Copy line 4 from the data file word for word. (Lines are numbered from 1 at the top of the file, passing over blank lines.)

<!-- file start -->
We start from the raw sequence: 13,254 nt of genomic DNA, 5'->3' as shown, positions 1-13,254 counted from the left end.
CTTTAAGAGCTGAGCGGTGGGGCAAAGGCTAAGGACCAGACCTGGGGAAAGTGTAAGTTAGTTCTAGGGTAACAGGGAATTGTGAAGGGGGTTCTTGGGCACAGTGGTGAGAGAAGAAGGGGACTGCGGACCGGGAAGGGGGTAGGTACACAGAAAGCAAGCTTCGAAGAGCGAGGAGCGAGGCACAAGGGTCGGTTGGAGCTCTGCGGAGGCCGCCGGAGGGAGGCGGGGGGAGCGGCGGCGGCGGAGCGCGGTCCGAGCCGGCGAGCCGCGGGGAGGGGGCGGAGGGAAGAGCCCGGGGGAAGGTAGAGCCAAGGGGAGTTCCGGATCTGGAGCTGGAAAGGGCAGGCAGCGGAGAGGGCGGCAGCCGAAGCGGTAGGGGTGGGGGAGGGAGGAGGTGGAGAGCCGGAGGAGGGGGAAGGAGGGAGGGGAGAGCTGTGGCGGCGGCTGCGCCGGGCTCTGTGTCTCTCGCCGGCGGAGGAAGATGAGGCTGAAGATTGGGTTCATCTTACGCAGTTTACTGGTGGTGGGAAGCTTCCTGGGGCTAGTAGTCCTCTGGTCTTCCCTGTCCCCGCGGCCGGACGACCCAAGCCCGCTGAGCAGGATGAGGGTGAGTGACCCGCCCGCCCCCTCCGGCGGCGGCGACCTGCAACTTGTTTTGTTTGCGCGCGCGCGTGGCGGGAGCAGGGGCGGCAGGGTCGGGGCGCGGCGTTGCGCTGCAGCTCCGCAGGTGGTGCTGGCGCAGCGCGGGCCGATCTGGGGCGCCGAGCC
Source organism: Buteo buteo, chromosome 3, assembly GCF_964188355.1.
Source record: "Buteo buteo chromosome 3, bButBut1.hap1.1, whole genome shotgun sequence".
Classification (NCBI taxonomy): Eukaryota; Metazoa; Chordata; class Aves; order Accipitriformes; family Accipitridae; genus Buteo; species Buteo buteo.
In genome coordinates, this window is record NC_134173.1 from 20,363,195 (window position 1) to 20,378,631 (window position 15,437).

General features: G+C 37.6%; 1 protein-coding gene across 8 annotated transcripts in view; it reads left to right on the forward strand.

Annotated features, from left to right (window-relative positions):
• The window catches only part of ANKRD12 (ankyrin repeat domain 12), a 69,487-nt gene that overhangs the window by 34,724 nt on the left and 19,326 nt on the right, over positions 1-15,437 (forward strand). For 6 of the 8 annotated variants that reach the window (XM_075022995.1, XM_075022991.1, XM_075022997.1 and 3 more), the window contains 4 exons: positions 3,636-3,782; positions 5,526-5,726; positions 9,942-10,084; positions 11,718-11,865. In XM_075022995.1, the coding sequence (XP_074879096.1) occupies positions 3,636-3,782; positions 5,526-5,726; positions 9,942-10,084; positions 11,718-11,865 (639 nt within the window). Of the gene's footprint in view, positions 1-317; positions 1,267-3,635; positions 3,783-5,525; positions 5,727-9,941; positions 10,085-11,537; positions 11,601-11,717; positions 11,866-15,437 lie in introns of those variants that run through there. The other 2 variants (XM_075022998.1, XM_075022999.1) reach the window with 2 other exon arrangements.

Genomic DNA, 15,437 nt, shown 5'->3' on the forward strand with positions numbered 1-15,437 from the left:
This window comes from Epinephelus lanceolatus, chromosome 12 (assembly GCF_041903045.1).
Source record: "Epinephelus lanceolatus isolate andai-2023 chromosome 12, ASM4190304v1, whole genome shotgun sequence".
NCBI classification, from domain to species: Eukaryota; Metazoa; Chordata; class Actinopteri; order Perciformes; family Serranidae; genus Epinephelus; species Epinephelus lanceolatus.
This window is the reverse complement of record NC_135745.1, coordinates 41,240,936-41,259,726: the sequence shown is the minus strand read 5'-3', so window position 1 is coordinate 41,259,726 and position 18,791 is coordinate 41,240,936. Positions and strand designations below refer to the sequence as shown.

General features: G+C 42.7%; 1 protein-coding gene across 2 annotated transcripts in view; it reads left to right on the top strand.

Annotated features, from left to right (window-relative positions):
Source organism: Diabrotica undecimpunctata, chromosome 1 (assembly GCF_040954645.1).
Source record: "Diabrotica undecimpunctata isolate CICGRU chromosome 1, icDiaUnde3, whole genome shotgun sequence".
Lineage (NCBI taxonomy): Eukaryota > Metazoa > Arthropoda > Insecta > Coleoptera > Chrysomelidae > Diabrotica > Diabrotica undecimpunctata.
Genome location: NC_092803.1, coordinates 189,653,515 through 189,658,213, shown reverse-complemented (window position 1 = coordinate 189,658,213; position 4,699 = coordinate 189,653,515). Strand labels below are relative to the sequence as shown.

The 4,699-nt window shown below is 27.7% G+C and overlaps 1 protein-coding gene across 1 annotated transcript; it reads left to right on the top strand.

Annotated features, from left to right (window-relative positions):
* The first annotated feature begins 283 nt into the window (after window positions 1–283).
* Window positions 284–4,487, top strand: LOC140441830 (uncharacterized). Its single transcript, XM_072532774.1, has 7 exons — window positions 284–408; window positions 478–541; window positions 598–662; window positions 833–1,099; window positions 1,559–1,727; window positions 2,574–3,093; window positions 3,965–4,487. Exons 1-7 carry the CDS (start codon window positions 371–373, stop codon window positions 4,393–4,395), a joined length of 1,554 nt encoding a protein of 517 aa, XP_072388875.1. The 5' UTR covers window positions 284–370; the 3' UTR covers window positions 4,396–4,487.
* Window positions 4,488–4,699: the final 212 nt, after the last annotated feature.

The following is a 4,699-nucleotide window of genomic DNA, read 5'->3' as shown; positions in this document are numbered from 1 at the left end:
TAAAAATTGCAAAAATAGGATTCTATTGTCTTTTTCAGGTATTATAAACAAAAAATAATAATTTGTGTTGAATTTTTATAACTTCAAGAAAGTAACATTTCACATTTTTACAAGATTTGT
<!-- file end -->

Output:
Source record: "Buteo buteo chromosome 3, bButBut1.hap1.1, whole genome shotgun sequence".